WASHINGTON—This week, Sen. Martha McSally (R-Arizona) introduced a bill that would give Americans tax breaks for going on vacation during the coronavirus pandemic, reports TheHill.com.
The bill seeks to offer a tax credit worth up to $4,000 for individuals or $8,000 for joint filers, plus an additional $500 per dependent child, for money spent on domestic lodging, transportation, and food and drinks. Any purchases that took place at least 50 miles from a principal residence would qualify for the tax break. The purchases must be made between Dec. 31, 2019, and Jan. 1, 2022.
McSally said the bill would soften the economic blow of the coronavirus pandemic and foster job growth. It also could jumpstart demand for fuel, restaurants and tourism.
“The tourism and hospitality industries were among the hardest hit sectors across the country and their revival is critical to our economic recovery,” McSally said. “Arizona has lost billions in revenue this year alone due to the pandemic. My legislation will help boost domestic travel and jumpstart the comeback of our hotels, entertainment sectors, local tourism agencies, and the thousands of businesses that make Arizona one of the best places in the world to visit.”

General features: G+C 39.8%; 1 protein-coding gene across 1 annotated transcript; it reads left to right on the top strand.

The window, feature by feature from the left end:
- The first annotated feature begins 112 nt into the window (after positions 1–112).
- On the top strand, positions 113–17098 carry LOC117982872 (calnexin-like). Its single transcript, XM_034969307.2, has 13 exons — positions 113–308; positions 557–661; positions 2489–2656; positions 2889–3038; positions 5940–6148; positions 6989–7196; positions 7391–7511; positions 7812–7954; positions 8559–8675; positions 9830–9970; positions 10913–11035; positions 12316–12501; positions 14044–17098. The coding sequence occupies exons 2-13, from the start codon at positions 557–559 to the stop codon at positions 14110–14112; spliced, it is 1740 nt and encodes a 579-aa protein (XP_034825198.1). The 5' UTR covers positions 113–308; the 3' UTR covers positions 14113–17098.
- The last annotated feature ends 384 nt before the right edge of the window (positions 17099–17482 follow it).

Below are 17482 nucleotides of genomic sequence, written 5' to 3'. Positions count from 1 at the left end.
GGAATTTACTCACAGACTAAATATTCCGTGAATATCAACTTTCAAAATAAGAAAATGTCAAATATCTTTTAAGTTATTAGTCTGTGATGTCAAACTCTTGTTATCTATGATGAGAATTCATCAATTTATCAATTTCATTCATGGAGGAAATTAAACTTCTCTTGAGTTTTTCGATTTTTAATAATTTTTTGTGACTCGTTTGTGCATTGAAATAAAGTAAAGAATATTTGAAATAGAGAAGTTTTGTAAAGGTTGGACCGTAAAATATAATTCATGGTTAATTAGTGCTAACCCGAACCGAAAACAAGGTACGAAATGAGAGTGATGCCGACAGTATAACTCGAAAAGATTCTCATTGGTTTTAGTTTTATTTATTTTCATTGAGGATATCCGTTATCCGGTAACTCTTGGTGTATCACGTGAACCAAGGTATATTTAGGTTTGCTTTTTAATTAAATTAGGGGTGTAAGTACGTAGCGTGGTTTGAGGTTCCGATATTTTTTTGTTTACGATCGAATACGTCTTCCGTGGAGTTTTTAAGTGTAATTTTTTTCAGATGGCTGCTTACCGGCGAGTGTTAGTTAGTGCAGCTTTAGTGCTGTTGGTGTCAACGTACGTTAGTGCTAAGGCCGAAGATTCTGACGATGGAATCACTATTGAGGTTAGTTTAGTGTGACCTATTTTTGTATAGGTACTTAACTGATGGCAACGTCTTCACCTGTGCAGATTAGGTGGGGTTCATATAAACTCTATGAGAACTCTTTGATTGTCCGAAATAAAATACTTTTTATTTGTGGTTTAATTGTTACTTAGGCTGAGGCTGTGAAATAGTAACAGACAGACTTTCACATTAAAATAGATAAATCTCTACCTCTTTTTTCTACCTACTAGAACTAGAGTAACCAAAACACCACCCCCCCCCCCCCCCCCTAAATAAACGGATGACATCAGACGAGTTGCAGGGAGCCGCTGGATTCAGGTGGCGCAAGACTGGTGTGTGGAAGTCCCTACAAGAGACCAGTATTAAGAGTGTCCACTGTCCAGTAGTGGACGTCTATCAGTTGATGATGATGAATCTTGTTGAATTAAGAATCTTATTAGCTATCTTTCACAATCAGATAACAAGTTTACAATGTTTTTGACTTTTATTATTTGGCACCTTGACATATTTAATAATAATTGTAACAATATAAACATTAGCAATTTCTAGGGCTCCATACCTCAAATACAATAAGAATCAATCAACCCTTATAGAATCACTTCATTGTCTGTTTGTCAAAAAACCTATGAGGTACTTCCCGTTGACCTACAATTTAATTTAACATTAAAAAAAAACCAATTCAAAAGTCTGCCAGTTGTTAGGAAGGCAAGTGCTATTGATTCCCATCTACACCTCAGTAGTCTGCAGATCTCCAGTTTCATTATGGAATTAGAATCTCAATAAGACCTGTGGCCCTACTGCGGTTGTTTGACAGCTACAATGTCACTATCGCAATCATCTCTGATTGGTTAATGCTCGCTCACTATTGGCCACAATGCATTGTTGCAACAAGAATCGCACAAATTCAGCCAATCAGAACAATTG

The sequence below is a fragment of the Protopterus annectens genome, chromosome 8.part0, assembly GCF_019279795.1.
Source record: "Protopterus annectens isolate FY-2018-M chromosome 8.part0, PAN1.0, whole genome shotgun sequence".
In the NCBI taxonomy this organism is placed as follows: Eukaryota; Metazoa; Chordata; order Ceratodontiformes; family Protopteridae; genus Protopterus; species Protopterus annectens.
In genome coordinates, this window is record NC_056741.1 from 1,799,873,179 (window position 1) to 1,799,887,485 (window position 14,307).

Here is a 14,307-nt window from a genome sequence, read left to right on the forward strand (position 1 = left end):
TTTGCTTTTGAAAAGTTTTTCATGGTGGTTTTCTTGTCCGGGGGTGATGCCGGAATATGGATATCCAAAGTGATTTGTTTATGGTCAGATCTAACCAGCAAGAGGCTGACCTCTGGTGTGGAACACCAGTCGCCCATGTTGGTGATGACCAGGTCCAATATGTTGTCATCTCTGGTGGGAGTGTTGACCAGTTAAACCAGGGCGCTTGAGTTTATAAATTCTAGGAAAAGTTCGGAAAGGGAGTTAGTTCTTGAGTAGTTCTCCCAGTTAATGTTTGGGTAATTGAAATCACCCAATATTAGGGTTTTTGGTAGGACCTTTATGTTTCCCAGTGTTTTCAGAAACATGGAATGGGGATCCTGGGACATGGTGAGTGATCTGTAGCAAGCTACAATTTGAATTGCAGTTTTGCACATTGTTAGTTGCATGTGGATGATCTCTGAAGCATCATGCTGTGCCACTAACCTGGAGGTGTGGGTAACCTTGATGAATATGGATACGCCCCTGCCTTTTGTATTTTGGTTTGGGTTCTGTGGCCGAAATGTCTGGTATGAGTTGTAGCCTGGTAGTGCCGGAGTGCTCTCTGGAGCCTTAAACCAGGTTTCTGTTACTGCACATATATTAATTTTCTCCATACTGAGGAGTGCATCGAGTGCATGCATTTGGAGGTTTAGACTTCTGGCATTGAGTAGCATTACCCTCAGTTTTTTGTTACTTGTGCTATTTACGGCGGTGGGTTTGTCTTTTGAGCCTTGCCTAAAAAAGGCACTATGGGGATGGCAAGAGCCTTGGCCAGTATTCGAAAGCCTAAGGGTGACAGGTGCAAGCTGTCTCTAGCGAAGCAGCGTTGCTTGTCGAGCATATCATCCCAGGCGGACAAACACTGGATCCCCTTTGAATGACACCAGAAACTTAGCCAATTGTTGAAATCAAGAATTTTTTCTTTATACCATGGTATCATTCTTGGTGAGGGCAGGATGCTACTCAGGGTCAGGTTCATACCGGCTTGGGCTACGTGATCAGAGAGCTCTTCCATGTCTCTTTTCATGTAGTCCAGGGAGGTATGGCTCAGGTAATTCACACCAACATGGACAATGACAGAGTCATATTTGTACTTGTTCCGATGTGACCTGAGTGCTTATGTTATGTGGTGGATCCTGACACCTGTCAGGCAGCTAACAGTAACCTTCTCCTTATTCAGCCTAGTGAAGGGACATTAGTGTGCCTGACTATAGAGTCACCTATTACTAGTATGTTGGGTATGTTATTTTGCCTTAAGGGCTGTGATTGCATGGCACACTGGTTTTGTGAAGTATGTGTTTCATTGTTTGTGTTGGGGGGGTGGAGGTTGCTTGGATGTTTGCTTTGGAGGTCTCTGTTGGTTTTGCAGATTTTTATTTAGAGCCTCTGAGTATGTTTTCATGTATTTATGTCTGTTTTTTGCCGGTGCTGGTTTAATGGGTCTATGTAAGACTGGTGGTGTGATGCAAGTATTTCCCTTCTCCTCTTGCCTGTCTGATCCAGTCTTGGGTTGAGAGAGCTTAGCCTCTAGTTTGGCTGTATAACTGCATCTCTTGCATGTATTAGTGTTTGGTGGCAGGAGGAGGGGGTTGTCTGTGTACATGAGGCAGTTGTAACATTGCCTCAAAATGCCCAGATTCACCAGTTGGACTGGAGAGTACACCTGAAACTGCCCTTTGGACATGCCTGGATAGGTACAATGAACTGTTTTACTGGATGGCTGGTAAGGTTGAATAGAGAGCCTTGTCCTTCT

As previously reported in the NACS Daily, the coronavirus pandemic is expected to impact summer travel behaviors. Sixty-eight percent of survey respondents said they expect to travel less than they did last summer, with 86% saying the virus has impacted their travel plans in some manner. Most said if they travel over the summer, they will go by car instead of air, with 71% saying they’re less likely to fly.
Still, “there is this pent-up demand for travel,” said Amir Eylon, president and CEO of Longwoods International, in a previous NACS Daily article, with many expecting that travel plans will turn into domestic road trips. If the new bill were to pass, the incentive could provide more traffic to local gas stations that provide clean environments and show clear social distancing procedures in place. About 55% of people surveyed said they would visit a store based on its cleanliness over where a store is located or what a store’s fuel prices were.
The bill is not without critics, who argue that it would mainly benefit wealthier households. Matthew Gardner with the Institute on Taxation and Economic Policy called McSally’s bill "an invitation to tax avoidance" and noted that she voted against increased unemployment benefits in the COVID-19 stimulus bill signed into law in March.